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Big Data – Terabytes in SQL Server

Another interesting session I attended at the PASS Summit in Seattle was one concerning dealing with VLDBs in SQL Server. It was called “Big Data – Working with Terabytes in SQL Server” presented by Andrew Novick. As you would expect, the session was packed. The definition of a very large database is a moving target. At the moment it seems to be anything over a terabyte. Judging by the audience, VLDBs are very common these days.

Of course, soon we’ll be talking about Petabytes (1 Petabyte=1024TB) and Microsoft did just that during its Keynote sessions at the conference. We were treated to a demo of a 150+ TB database distributed across 24 servers and 192 cores giving a reasonable response time of 15 seconds for running an SSRS summary report using the new Datallegro technology that is proposed for Project Madison (expected in 2010) (spontaneous applause).

Andrew Novick’s presentation got into how to load millions of rows on a daily basis to an already huge database. The daily load scenario is a common one for a Data Warehouse that is required as the foundation for Business Intelligence (OLAP) systems. The Data Warehouse is a relational structure that serves as a staging area for the high performing multi-dimensional database or “cube” that is generated and populated using Analysis Services.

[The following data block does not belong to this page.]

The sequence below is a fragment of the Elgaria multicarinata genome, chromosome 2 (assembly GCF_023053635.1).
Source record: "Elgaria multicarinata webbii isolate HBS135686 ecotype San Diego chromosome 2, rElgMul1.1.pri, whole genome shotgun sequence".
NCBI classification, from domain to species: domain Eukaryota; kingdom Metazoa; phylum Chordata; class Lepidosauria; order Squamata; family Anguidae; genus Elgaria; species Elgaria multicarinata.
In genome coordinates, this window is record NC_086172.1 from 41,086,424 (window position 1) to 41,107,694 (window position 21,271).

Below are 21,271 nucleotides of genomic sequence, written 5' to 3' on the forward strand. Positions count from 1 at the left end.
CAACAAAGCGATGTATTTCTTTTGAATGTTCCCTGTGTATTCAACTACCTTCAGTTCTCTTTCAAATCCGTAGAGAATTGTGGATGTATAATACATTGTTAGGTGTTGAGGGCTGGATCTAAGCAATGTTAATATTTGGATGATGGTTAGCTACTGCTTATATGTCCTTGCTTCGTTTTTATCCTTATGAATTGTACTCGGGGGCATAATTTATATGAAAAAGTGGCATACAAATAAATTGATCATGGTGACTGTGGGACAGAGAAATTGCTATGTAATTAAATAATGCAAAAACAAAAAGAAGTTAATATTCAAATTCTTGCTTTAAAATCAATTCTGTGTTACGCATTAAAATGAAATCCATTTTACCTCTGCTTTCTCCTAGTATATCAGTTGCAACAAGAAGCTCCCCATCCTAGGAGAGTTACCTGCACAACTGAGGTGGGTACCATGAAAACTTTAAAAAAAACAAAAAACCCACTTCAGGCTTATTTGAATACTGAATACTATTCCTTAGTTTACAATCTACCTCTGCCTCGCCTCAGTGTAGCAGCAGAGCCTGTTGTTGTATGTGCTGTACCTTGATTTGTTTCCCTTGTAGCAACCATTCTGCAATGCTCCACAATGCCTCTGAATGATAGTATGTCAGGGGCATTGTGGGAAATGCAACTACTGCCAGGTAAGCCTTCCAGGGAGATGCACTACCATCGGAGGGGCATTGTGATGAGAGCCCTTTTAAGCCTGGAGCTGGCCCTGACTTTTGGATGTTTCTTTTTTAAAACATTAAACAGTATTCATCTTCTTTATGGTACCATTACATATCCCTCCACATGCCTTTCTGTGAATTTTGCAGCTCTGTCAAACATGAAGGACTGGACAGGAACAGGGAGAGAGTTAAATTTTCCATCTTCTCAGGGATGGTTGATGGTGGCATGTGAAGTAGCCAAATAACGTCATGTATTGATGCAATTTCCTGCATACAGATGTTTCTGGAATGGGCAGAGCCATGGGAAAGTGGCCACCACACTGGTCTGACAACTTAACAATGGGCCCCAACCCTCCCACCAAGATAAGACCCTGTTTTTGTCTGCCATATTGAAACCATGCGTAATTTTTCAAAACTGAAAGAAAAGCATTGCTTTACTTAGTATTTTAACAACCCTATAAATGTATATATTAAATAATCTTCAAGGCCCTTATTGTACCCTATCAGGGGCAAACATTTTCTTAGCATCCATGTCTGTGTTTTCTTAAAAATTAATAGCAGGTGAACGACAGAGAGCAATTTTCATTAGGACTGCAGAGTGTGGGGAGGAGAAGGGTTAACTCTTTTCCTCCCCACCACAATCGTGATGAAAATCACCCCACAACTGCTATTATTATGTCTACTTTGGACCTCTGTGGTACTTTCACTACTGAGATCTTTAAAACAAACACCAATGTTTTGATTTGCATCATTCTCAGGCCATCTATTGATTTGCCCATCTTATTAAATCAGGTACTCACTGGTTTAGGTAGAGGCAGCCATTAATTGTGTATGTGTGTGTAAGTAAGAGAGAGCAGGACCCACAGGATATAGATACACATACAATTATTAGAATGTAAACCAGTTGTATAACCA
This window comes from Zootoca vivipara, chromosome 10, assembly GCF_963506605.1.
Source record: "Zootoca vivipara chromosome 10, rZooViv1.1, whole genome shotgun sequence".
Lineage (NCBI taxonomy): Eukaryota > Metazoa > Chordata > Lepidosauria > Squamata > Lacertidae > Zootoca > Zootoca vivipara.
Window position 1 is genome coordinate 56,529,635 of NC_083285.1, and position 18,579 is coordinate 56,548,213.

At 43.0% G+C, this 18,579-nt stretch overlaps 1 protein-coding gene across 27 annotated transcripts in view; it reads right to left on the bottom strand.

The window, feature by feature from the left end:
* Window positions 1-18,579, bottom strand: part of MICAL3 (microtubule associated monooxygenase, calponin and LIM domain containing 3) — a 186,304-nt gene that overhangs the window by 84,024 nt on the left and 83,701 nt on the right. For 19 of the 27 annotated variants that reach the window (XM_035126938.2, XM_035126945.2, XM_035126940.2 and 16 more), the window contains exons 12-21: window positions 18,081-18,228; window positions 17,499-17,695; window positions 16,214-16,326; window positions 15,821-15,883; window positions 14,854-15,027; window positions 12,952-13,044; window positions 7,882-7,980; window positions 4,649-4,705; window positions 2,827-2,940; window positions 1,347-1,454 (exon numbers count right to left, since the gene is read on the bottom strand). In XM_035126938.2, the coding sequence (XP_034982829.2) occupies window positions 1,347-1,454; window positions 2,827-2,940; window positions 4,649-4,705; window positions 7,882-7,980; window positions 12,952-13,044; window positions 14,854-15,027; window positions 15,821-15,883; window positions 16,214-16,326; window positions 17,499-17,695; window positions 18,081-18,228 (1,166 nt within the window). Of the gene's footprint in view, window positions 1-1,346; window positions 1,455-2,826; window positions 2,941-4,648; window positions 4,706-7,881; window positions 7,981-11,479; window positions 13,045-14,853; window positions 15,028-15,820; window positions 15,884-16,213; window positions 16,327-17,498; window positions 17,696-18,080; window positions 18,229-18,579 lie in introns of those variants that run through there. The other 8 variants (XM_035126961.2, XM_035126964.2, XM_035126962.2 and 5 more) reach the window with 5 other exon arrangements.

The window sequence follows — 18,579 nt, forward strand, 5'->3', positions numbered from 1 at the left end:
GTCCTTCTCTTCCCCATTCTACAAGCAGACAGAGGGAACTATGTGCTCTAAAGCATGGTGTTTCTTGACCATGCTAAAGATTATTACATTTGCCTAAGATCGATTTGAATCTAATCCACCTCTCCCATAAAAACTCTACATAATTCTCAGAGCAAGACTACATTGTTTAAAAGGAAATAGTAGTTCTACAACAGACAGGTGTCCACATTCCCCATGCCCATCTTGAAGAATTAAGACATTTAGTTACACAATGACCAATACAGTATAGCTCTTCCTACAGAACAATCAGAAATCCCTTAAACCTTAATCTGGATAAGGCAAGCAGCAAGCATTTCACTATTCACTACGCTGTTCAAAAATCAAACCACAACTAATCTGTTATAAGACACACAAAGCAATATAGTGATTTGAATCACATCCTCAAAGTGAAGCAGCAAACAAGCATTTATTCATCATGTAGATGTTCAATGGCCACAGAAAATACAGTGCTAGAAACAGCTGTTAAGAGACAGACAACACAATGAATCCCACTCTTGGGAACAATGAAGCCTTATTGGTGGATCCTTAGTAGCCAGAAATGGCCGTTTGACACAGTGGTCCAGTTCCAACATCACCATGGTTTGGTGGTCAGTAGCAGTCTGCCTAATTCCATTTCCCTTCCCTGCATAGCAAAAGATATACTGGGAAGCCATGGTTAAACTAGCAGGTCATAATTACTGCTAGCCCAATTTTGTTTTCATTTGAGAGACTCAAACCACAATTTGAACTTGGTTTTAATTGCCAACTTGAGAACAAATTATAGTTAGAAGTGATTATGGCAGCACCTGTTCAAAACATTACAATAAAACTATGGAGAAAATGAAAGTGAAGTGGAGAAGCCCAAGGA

Andrew highlighted some example performance metrics from his own tests. For instance, to load a million rows into an existing 400 million row table with 12 indexes took around 12 hours. However, to load a million rows into an empty table then add the 12 indexes after the fact took 5 minutes. That’s a big difference. Also, he let us know that to backup a full 10TB Database at 10GB per minute took 16 hours.

He let us know that his recommendation for a solution consisted of 4 tactics:

1) use as many files on as many drives as possible: this is for raw hardware performance.

 2) Insert new rows into empty unindexed tables: as shown above, the result is high performance bulk inserts.

3) use partitioned tables: either Data Partitioning or Distributed Partitioned Views

4) use Read-only File groups: this will speed up backups

I’ll be discussing each of these tactics in my next blog entries.

Watch this space!

Cheers

Brian

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